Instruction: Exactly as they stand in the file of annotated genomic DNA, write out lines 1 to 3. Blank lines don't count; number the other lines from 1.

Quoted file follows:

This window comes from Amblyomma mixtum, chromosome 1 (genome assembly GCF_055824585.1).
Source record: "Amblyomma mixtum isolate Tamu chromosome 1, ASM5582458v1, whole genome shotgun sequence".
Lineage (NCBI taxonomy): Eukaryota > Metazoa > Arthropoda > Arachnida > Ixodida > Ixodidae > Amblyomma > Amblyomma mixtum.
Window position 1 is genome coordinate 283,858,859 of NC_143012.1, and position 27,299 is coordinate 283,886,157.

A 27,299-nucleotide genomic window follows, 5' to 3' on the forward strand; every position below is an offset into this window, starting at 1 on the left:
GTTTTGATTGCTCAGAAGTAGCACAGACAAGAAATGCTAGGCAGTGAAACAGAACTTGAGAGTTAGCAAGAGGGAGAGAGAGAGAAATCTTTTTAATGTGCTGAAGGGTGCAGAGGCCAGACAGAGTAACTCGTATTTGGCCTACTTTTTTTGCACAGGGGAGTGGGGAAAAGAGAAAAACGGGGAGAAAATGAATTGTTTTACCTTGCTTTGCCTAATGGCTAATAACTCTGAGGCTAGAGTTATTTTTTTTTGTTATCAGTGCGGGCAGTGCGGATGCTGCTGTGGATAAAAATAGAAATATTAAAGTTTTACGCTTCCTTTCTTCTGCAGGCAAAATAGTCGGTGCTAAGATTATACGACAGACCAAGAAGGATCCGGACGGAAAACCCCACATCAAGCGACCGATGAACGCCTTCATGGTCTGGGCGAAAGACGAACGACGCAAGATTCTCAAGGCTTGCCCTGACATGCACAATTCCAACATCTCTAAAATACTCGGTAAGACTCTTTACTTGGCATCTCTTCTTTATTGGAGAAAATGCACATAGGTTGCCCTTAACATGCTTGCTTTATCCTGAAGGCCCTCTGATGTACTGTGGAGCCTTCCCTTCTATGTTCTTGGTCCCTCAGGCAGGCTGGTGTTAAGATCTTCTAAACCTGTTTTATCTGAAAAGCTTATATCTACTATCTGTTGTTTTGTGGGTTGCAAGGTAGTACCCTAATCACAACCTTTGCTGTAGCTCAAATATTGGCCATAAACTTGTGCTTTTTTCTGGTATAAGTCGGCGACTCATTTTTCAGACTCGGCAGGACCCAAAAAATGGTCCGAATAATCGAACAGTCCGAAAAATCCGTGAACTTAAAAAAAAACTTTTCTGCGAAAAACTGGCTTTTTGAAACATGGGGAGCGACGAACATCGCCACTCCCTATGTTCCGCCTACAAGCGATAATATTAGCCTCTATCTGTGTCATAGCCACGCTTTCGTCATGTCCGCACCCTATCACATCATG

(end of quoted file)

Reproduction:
This window comes from Amblyomma mixtum, chromosome 1 (genome assembly GCF_055824585.1).
Source record: "Amblyomma mixtum isolate Tamu chromosome 1, ASM5582458v1, whole genome shotgun sequence".
Lineage (NCBI taxonomy): Eukaryota > Metazoa > Arthropoda > Arachnida > Ixodida > Ixodidae > Amblyomma > Amblyomma mixtum.